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Key take aways from activist

and innovator Dhruv Boruah

Dhruv Boruah is an activist and an impact investor. He reached over 300 million people with his Thames Project to raise awareness for plastic pollution. He now runs an impact start-up school, design thinking hackathons to bring together the Elon Musk’s from all over the world and currently runs an incubator for impact startups. Made asked Dhruv to share some of his lessons on how to accelerate innovation and maximize impact.

Classic Innovation There will always be people in the room telling you why something can’t be done

Dhruv is convinced classic innovation doesn’t work. You need to bring different mindsets around the table. I’ve had 14 years old giving keynotes to executives in big corporates: ‘Hi, I’m your future consumer.’

I launched our plastic hackathon on the big Nasdaq screen on Times Square, the busiest place in New York to inspire the world to innovate and find solutions to the plastic pollution crisis rather than raising more awareness. We also ran a Global Impact Startup School to democratize impact entrepreneurship and we had startups ranging from photosynthetic coatings, re-use/re-fill models all the way to carbon negative space rockets from 25 countries. Classic innovation would have immediately killed a lot of those ideas.

Bring all Elon Musk’s together We need to set up a community of innovators

The challenges we are facing are too big to solve within one country or one industry. “We need to bring all Musk’s together”, Dhruv says. “We need to set up a community of innovators across borders, industries, age, gender, colour, religion, function titles,… When we organized an ethical fashion hackathon, we had the CEO of a luxury fashion brand in the same Zoom breakout room as a factory worker calling in from Burkina Faso. If you really want to have impact, if you really want to bring about change, you need 3 core values: diversity, open innovation and cross pollination.”

Generate Impact Take the quantum leap

Dhruv emphasizes he’s not just looking for new and innovative ideas. “I’m looking for impact. Raising awareness, building a community, and gathering ideas are just a starting point. We need to take the quantum leap and move from ideas to tangible and profitable solutions to solve the plastic crisis. After the plastic hackathon, we managed to raise funding for 2 start-ups. The next step is converting these 2 start-ups into 300 start-ups.”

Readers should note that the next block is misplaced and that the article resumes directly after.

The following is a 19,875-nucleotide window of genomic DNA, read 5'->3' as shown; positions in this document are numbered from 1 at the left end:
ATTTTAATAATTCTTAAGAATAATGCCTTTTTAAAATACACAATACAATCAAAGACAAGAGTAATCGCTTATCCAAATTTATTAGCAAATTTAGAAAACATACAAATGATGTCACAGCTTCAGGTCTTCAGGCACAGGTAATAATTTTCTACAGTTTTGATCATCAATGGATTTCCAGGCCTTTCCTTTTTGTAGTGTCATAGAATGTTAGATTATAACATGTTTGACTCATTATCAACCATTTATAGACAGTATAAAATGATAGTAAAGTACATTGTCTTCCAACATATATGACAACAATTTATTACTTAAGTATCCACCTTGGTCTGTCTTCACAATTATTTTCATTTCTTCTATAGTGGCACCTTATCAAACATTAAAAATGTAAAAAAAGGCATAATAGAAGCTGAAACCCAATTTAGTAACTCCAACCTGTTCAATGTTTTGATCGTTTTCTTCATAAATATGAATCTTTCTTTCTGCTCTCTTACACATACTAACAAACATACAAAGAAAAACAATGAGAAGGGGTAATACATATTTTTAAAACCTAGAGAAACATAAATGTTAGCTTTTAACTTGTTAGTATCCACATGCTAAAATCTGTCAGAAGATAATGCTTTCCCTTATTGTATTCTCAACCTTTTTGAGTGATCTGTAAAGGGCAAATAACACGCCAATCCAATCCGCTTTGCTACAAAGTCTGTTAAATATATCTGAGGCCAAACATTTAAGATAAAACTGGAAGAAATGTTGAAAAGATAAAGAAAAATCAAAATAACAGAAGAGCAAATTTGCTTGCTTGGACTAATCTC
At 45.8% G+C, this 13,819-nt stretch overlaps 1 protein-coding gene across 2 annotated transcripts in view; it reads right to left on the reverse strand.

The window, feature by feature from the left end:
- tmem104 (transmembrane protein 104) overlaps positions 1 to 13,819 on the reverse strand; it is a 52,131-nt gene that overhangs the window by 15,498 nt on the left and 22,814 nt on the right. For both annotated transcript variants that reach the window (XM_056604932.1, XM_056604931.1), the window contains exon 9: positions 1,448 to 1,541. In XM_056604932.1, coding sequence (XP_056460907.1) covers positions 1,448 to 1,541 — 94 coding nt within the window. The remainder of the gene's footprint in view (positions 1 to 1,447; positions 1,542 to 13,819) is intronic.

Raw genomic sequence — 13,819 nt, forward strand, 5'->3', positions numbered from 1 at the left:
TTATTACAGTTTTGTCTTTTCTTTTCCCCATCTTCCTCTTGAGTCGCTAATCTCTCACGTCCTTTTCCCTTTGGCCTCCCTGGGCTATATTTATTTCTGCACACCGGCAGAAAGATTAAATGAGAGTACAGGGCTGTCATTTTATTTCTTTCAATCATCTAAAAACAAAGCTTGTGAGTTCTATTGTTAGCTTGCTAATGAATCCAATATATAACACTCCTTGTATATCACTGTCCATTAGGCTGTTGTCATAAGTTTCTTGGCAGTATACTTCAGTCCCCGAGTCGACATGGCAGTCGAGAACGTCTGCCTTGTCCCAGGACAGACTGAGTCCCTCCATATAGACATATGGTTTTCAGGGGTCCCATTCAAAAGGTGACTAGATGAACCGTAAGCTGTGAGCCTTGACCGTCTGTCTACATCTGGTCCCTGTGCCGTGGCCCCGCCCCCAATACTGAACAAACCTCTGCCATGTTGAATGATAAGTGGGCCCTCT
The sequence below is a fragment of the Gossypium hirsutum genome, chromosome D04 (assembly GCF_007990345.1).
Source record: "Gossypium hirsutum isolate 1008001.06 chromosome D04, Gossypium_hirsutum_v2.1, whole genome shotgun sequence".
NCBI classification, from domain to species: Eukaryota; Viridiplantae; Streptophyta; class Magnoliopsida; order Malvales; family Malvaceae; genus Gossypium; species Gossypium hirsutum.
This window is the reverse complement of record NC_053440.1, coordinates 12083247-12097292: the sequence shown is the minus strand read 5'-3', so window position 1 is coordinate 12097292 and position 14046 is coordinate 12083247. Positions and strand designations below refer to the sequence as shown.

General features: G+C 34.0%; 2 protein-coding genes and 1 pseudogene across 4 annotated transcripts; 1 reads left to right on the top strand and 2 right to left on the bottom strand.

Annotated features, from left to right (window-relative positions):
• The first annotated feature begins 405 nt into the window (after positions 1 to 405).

Co-create and help corporates meet their goals

In his talk, Dhruv showed a few corporates setting ambitious green goals. Tommy Hilfiger wants to be fully circular by 2030, Unilever wants to eliminate all fossil fuels in its cleaning products by 2030. “These goals offer opportunities for start-ups, scale-ups and SME’s all over the globe. The big corporates realize the momentum is there, but they can’t meet those ambitions on their own. It’s not their core business. They need the expertise, the speed and the agility of smaller companies.”

Spread the conversation from the boardroom to the dining room

Storytelling is a powerful instrument to change the narrative. Dhruv shared an example from one of the hackathons he organized. “In the UK we set up a plastic hackathon for children and their grandparents. One of the parents turned out to be a board member at a big multinational. He told the other participants that both his daughter and his 90-year-old mother pressured him into doing more for the planet. They influenced him into taking their concerns back to the boardroom.”

The Covid-crisis is the perfect moment to channel extra budget towards innovation

Companies are very cautious to spend money these days. The timing doesn’t seem right, but Dhruv is convinced that it might just be the perfect moment to ask for more budget for innovation. “Travel costs are close to zero, as offices are closed the electricity bill drops, events and fairs are being cancelled,…: companies are sitting on a pile of cash. The money is there, you just need a strong business case to channel extra budget towards innovation and impact projects.”

Accept the challenge Move out of your comfort zone

‘Ocean Racer, Rally Driver, Biker, Maker & Trainee Arctic Explorer’, it says on Dhruv’s website. He’s the living example of the great things that can happen when you step out of your comfort zone. “I participated in the Clipper Race, one of the world’s most challenging sailing races. It was during that race, at the most remote places on this earth, the plastic crisis caught my attention. The race was pretty far out of my comfort zone. I had never sailed before. Even worse, I couldn’t even swim when I registered for the race.”

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